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To describe a Klebsiella pneumoniae carbapenemase (KPC)–producing carbapenem-resistant Enterobacteriaceae (CRE) outbreak and interventions to prevent transmission.
Design, Setting, and Patients.
Epidemiologic investigation of a CRE outbreak among patients at a long-term acute care hospital (LTACH).
Microbiology records at LTACH A from March 2009 through February 2011 were reviewed to identify CRE transmission cases and cases admitted with CRE. CRE bacteremia episodes were identified during March 2009–July 2011. Biweekly CRE prevalence surveys were conducted during July 2010–July 2011, and interventions to prevent transmission were implemented, including education and auditin? of staff and isolation and cohorting of CRE patients with dedicated nursing staff and shared medical equipment. Trends were evaluated using weighted linear or Poisson regression. CRE transmission cases were included in a case-control study to evaluate risk factors for acquisition. A real-time polymerase chain reaction assay was used to detect the blaKPC gene, and pulsed-field gel electrophoresis was performed to assess the genetic relatedness of isolates.
Ninety-nine CRE transmission cases, 16 admission cases (from 7 acute care hospitals), and 29 CRE bacteremia episodes were identified. Significant reductions were observed in CRE prevalence (49% vs 8%), percentage of patients screened with newly detected CRE (44% vs 0%), and CRE bacteremia episodes (2.5 vs 0.0 per 1,000 patient-days). Cases were more likely to have received β-lactams, have diabetes, and require mechanical ventilation. All tested isolates were KPC-producing K. pneumoniae, and nearly all isolates were genetically related.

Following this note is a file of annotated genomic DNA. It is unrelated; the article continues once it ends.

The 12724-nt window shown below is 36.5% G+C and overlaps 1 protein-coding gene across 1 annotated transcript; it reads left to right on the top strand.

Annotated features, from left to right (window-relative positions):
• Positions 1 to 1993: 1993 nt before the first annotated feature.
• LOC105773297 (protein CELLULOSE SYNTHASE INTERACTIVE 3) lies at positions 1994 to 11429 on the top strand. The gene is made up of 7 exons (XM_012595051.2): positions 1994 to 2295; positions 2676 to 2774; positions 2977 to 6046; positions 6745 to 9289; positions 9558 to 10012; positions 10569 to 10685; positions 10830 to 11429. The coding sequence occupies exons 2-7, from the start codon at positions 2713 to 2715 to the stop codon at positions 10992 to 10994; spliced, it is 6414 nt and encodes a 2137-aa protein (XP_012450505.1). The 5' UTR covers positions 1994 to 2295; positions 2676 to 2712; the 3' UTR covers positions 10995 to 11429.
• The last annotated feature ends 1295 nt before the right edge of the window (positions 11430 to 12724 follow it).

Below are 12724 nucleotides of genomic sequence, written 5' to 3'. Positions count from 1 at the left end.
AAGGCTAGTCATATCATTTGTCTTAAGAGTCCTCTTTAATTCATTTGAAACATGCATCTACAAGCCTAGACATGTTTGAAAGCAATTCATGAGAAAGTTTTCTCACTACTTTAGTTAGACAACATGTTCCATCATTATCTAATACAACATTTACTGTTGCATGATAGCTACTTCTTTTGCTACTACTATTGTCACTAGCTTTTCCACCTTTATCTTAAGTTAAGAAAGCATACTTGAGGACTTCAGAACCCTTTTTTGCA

CRE transmission can be reduced in LTACHs through surveillance testing and targeted interventions. Sustainable reductions within and across healthcare facilities may require a regional public health approach.
To evaluate the risk of nosocomial transmission of parvovirus B19 (B19) infection to healthcare workers (HCWs) exposed to patients with transient aplastic crisis (TAC) caused by acute B19 infection.
1,000-bed, urban teaching hospital in Atlanta, Georgia.
Eighty-seven exposed HCWs who cared for two patients with TAC prior to the time they were isolated and a comparison group of 88 unexposed HCWs from wards or clinics where the patients did not receive care.
Self-administered questionnaire on hospital contact with index patients, B19 community risk factors, and signs and symptoms suggestive of B19 disease. Serology for B19-specific IgM and IgG antibodies measured by antibody-capture enzyme-linked immunosorbent assay.
1 (3.1%) of the 32 nonimmune exposed HCWs had serologic evidence of recent B19 infection compared to 3 (8.1%) of the 37 nonimmune HCWs in the comparison group (P=.6). In a subgroup analysis of exposed HCWs who cared for index patients during the time when the virus load was expected to be greatest, a recent infection rate of 5.8% (1/17) was found among nonimmune HCWs.
The finding of similar rates of recent infection in nonimmune exposed and unexposed HCWs suggests that transmission to HCWs did not occur, despite failure to place the patients in isolation at the onset of hospitalization.
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